For decades, the “gold standard” skincare routine went something like this: cleanse, tone, exfoliate, and moisturize. Daily exfoliation may still be the norm in many conventional skin care routines, but our understanding of the skin’s structure, function, and microbiome have made it clear a conservative soft exfoliation approach is needed.
The two categories of exfoliation — chemical & mechanical
Chemical Exfoliation involves using a low pH product such as alpha-hydroxy acids (AHAs) products, a group of plant and animal-derived acids used in various skincare products. AHAs such as glycolic or mandelic acid; or enzymes synthesized fruits such as kiwi, pineapple, and papaya. These exfoliants can be applied as controlled, single treatments by an aesthetician; or incorporated into products such as cleansers and serums. Chemical exfoliants work by dissolving corneocytes (the “dead” skin cells on the skin’s surface) that fall off in their own time. Chemical exfoliants also dissolve some protein structures in the epidermis’ deeper layers, stimulating the skin, and activating a healing cascade to develop new dermal collagen and elastin.
Mechanical Exfoliation involves using physical tools or topical abrasives. Physical tools include brushes, sponges, or a rough washcloth. Topical abrasives include pastes and scrubs that contain tiny granules, such as salt, sugar, or even coffee grounds. The idea is to use motion to gently slough away dead skin cells (corneocytes) from the skin’s surface. When done softly, mechanical exfoliation has the added benefit of stimulating blood flow to the skin’s surface to support healthy blood and lymph circulation – too rough, and the skin’s inflammatory response can be triggered.
More Is NOT More With Exfoliation
Unfortunately, a “more is more” attitude has become the industry trend. The goal is no longer to improve the skin’s glow by only removing the cells about to fall off on their own. Instead, the goal is to remove enough surface proteins to the point it inflicts an injury to the skin’s deeper layers. This approach triggers an inflammatory response within the dermis. The intention is to encourage fibroblasts (the cells that provide structure to the skin) to produce more collagen and elastin.
The visible result of activating more fibroblasts is firmer, smoother, plumper, more youthful-looking skin. However, the plumpness you see due to this harsh approach is not an increase in fibroblasts producing younger, healthier-looking skin, but in fact, it’s swelling — skinflammation. Unfortunately, this industry technique is excessively triggering the skins’ inflammatory response and overworking fibroblasts.
You see, the skin naturally regenerates itself every month. However, by triggering an excessive inflammatory response, fibroblasts can become overworked and damaged. In the long run, damaged fibroblasts will lead to a prematurely thinned dermis and slower collagen production. Harsh and excessive exfoliation can lead to a compromised skin barrier function, disrupted skin microbiome, and hyper- or hypopigmentation.
How To Exfoliate Gently & Safely
Many people benefit from periodic, gentle exfoliation. To safely and gently exfoliate, you want to feel the granules, but it should not feel like you are “sanding” your face. Nor should it leave your skin feeling chafed, dry, or tight. When applying the exfoliant, use very little pressure and minimize friction by applying water as a light lubricant. All you need to do is use soft circular motions and let the scrub do the work.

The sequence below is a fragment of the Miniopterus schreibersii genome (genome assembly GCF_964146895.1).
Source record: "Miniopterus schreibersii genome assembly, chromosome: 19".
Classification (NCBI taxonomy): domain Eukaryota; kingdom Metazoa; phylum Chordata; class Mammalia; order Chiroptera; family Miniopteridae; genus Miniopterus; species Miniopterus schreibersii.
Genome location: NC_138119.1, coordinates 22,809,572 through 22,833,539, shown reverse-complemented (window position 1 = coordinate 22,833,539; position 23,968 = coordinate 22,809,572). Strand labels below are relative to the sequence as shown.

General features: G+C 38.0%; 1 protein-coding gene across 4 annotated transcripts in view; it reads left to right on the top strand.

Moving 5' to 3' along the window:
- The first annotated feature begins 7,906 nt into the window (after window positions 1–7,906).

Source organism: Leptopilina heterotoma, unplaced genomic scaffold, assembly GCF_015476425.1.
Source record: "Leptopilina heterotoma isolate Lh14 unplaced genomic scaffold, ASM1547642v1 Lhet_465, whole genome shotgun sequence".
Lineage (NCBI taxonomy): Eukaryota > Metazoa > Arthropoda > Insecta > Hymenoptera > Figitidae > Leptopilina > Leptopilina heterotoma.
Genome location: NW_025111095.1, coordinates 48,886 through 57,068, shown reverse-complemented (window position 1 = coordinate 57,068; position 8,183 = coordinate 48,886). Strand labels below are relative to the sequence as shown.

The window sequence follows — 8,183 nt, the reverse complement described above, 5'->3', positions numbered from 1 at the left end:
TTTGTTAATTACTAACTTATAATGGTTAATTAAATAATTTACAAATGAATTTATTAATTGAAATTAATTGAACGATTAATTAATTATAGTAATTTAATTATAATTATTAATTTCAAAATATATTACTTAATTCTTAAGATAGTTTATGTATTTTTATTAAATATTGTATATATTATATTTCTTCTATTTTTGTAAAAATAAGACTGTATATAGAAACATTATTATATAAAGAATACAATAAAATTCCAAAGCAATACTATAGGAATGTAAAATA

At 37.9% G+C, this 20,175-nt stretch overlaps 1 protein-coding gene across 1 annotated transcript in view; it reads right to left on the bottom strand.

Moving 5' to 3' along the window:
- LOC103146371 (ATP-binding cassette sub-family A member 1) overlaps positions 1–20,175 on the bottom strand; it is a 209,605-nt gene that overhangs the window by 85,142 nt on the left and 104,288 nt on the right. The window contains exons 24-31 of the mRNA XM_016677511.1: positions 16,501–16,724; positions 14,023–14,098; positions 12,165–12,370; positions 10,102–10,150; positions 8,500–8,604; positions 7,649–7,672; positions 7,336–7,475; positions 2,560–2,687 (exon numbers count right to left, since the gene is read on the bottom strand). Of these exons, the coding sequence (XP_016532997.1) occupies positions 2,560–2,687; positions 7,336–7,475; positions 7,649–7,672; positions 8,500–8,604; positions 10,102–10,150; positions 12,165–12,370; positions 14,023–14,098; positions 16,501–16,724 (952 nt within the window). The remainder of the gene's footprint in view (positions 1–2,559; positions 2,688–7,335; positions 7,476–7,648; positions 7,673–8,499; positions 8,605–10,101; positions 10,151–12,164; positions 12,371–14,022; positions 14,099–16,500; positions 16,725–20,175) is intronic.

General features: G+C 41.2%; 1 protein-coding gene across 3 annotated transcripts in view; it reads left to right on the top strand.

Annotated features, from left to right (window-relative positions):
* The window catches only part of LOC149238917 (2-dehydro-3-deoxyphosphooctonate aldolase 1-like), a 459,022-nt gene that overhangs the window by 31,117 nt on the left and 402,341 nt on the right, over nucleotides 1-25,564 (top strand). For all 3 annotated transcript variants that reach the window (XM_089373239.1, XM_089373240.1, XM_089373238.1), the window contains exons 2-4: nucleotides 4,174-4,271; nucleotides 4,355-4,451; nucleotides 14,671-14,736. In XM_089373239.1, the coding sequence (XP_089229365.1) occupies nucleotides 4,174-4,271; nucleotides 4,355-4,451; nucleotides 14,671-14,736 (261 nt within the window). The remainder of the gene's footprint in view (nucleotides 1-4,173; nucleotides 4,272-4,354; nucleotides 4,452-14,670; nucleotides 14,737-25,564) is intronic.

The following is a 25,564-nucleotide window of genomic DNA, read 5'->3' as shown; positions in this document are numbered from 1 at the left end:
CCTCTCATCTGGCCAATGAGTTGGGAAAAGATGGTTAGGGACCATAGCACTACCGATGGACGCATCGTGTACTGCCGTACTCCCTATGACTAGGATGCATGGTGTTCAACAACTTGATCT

It’s best to use a scrub no more than once or twice a week. The goal is to support the skin’s natural exfoliation function — not to take it over. Think of exfoliation as a supplement to your daily skincare routine. It should be done in a way that feels good during and after the treatment. If your skin is extra sensitive, you may want to start by only exfoliating once every other week.
Choosing A Gentle Exfoliant
When choosing a mechanical exfoliant, like a scrub, look for one that includes tiny, non-jagged granules. Look for ingredients such as powdered flower petals, clays, or even pearls. It should also contain soothing and emollient (moisturizing) ingredients like natural plant oils and aloe vera gel to protect as you polish.
An excellent exfoliant such as The Spa Dr.® Pearl and Rose Petal Facial Exfoliant is a very soft scrub that contains antioxidant beet root extract, powdered rose petals, and finely milled freshwater pearls to delicately & gently exfoliate and leave your skin feeling smoother and more radiant looking.
When choosing a chemical exfoliant, choose skin care products with a low concentration of fruit enzymes, such as the organic pineapple fruit extract in The Spa Dr.® NOURISH Antioxidant Serum. A very gentle enzymatic exfoliant you can use is raw honey — check out the DIY skin care recipes in Dr. Cates’ book, Clean Skin from Within, for inspiration.
Bonus tip: the best way to help your skin naturally and gently exfoliate itself is to drink enough water on a daily basis! Dehydrated skin tends to want to hold onto its “armor”. In contrast, hydrated skin is more expansive and willing to let the armor go.
Rachael Pontillo is an IAHC and AADP Board Certified International Health Coach, Certified Nutritional Aesthetics Practitioner®, licensed aesthetician. A bestselling author of the book Love Your Skin, Love Yourself. She’s the creator of the popular skincare and healthy lifestyle blog, Holistically Haute, and the online boutique skincare certification and business course – Create Your Skincare.